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Us Conductors: A Novel Kindle Edition
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|Length: 464 pages||Word Wise: Enabled||Enhanced Typesetting: Enabled|
|Page Flip: Enabled||
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The story is narrated by Termin as we go back and forth in time, following his early life in Russia just before the revolution as he is surrounded by fellow intellectual students interested in science and mathematics. He has a particular interest in vacuum tubes. When he comes up with the idea of the theremin, it takes Russia and then the United States by storm. He becomes a popular public figure and finds himself in the United States, where he is funded by the Russian government to work as a reluctant spy.
Termin finds himself torn between the glamour and freedom of the United States and it's capitalism and his devotion to Mother Russia. He lives a life of great notoriety and excitement as he experiences the Manhattan social and musical scene in the 1920's and 30's.
But then we know that Termin is narrating his story while on a boat, seemingly locked in a cabin, alone. We also - and these are some of the most difficult scenes to read - experience what it is like to be in held in a Russian prison in the heart of Siberia.
The story is beautifully written and you really feel transported both in time and place between the bleakness of Russia and the excitement of Manhattan. It's really a wonderful history lesson as well - where we find out what life was like in Russia and especially for the intellectually elite during the brutal reign of Stalin.
Highly recommended. Be sure to read the Afterward by the author.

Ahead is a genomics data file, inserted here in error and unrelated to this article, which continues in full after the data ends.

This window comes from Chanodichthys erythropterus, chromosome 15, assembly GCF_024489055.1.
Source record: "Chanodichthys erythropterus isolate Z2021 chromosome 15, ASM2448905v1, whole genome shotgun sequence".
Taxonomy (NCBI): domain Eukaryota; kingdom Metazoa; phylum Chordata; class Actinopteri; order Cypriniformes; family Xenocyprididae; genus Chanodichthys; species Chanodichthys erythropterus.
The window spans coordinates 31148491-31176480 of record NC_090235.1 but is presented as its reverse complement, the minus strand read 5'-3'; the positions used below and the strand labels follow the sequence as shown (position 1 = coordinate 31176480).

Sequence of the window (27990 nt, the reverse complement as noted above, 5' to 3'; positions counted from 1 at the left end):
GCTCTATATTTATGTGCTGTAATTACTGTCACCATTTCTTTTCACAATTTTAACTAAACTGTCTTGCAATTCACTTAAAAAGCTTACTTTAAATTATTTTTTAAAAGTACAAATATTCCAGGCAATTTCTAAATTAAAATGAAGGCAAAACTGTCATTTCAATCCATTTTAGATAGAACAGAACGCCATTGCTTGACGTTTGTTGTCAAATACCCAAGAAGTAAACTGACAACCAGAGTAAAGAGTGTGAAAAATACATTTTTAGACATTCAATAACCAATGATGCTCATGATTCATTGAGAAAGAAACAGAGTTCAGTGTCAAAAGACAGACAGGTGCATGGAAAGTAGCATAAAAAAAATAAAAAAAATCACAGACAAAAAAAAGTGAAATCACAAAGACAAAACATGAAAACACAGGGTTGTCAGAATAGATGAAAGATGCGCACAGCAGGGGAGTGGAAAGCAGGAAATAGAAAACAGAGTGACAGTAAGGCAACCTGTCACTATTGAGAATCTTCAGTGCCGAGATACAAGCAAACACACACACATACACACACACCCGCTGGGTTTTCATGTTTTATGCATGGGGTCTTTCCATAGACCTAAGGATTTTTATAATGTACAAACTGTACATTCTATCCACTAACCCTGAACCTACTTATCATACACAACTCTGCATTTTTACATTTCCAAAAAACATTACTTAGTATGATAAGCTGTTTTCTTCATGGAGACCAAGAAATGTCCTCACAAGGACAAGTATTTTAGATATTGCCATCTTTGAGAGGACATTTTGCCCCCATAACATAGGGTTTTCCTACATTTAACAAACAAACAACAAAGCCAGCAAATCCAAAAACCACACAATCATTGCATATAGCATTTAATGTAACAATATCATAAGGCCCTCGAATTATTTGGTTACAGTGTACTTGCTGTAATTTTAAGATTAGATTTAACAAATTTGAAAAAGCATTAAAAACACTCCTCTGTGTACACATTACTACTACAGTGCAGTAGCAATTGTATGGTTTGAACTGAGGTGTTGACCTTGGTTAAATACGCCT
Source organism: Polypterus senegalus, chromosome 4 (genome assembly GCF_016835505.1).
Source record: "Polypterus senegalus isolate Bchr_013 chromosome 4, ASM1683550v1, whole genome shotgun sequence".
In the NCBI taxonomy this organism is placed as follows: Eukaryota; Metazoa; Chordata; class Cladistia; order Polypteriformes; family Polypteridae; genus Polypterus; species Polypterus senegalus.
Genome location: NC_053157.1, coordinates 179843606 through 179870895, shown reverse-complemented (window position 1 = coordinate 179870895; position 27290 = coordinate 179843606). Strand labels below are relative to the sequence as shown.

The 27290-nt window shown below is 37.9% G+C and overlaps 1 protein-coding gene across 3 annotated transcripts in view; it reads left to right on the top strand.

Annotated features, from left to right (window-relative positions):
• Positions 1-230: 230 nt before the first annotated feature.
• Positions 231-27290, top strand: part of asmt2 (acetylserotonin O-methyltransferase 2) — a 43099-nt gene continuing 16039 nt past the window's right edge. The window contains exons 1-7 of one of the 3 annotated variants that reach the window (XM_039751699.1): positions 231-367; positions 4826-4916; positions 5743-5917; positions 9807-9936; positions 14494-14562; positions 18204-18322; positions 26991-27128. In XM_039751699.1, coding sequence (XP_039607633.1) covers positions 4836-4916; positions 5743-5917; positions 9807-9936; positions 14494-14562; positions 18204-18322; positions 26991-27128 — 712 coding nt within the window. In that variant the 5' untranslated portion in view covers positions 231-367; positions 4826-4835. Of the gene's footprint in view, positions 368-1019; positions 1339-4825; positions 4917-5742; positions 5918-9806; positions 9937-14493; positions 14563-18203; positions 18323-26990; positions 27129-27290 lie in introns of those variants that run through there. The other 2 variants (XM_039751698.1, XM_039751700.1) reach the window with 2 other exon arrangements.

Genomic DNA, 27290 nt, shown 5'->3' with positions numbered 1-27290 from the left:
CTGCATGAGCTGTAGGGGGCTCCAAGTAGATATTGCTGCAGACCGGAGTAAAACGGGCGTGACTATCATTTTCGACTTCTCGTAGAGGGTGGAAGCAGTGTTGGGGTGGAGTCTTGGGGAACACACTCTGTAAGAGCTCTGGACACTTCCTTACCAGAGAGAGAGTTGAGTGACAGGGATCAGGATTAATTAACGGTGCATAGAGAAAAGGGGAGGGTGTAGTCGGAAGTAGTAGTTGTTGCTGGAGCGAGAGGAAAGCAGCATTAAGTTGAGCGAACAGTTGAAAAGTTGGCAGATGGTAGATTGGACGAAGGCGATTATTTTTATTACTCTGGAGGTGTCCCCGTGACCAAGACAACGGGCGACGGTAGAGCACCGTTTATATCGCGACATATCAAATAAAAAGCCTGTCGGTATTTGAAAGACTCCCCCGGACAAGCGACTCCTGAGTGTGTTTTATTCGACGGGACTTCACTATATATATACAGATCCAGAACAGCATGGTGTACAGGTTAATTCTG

I found the first part of the novel boring, frankly, but the second half was quite riveting. I sometimes found it difficult to relate to the main character - smart but dumb pretty much sums him up - and, indeed, most of the characters, some of them historical, were not drawn all that sharply. I don't think it detracts from the novel, however, since all the empathy is directed almost solely toward the main character. There is, in addition, a great deal of research that went into this novel, not only in time and place, but also with respect to a host of historical characters, Russian scientists mostly. Many will find that very interesting. I did but only to a point.
It was the author's prose that won me over. I found it absolutely amazing, stunning even in originality and pace, particularly when the main was reflecting back or describing his feelings. I don't know why the author felt the need to take a historical character and turn his life around and twist it up for the sake of fiction. A fictional character based on that real life individual would have accomplished all that was needed in my opinion. However, it's not the story itself that's so important but how it's told that makes it a winner. To me, the prose and the author's ability to describe the inner despair of the main character in a brilliant fashion is what makes this novel very good, if not great. Highly recommended.